I quite enjoy turning out little plots for posts on here. Admittedly I’m not great at it, but I like to have a go.

However, matplotlib really is not my favourite. It feels like there’s a lot of boilerplate to write and a lot of work to do before you get make something reasonably approaching what you had envisioned in your head.

So I thought I’d give R a try, and learn some things about visualisation along the way with Kieran Healey’s data visualisation course notes, which was fun.

But mostly in this post I wanted to show how ludicrously straightforward using ggplot2 can be compared with what you have to do in matplotlib. Let’s pick on my plot of train ticket prices from just before Christmas.

The Python code for that is quite long so I’m not going to include it, but it is available to view online. I’m not being completely fair because part of that involves getting the data into shape, and I’m sure there’s things I could’ve done to cut out a few lines.

That said, it took me a while to figure out exactly how to go about doing the plot in matplotlib, exactly how to, say, parse the dates and label the axis.

There was some of that with R and ggplot2, but mostly me looking things up in the documentation as I’ve not used them much. But mostly it was pretty straightforward to figure out how to build up the plot.

Anyway, here’s the plot:

A chart showing single train fares for selected journeys in England, France, Germany and the Netherlands on Friday December 23. This plot was made with R and ggplot2 instead of matplotlib.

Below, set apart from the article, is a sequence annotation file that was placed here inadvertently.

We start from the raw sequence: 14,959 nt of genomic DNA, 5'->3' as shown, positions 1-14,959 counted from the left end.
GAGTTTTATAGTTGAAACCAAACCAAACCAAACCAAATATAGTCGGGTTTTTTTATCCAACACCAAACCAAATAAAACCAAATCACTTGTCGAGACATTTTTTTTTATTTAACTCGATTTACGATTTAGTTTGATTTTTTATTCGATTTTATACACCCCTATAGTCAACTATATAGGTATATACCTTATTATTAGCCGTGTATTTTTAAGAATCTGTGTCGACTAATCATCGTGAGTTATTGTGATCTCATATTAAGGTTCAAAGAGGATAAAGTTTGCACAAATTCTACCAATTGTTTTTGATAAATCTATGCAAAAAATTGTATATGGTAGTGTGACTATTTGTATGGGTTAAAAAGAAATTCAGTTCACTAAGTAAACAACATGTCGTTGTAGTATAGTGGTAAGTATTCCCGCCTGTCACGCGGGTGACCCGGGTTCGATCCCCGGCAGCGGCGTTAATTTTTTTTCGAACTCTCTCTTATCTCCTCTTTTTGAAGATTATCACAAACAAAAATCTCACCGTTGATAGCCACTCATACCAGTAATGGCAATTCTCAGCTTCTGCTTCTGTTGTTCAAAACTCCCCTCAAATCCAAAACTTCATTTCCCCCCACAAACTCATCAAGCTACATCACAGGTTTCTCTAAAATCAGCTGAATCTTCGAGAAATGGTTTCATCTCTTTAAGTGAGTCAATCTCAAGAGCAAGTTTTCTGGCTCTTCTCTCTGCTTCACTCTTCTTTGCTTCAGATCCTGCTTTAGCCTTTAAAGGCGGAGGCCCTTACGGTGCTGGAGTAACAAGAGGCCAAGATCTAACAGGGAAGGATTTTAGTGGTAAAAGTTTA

And here’s the code that produced it:

 1 library(ggplot2)
 2 
 3 # Read in and convert string times to datetimes
 4 trains <- read.csv('collected.csv')
 5 trains$Time <- as.POSIXct(trains$Time, format = '%Y-%m-%dT%H:%M:%S')
 6 
 7 # Get the data onto the plot
 8 p <- ggplot(trains, aes(x = Time, y = Cost))
 9 
10 # 'Reveal' the data with points and show the
11 # East Mids price trend with a smoother
12 completed <- p + geom_point(aes(color = Operator)) +
13   geom_smooth(data = subset(trains, Operator == 'East Midlands Trains'),
14               aes(group = Operator, color = Operator),
15               method = 'loess', se = FALSE,
16               size = 0.75, show.legend = FALSE) +
17 
18   # Let's adjust the scales
19   scale_x_datetime(date_breaks = '1 hour',
20                    date_labels = '%H:%M') +
21   scale_y_continuous(limits = c(0, 100),
22                      breaks = seq(10, 100, 10),
23                      expand = c(0, 0)) +
24 
25   # Set some labels and adjust the look
26   labs(title = paste('Cost of single train tickets',
27                      'leaving European\ncapital cities',
28                      'on Friday December 23 2016'),
29        y = 'Ticket cost (€)',
30        color = 'Train operator') +
31   theme_bw(base_family = 'Trebuchet MS') +
32   theme(plot.title = element_text(hjust = 0.5))
33 
34 ggsave('plot.svg', plot = completed, device = 'svg',
35      width = 8, height = 4, units = 'in')

I’m still figuring things out with R and ggplot so I’m not exactly blazing through. (I still haven’t figured out how to export transparent SVGs without editing them by hand.)

But I love the way that plots are built up out of individual pieces, which makes far more sense to me than trying to wrangle matplotlib’s figures and axes.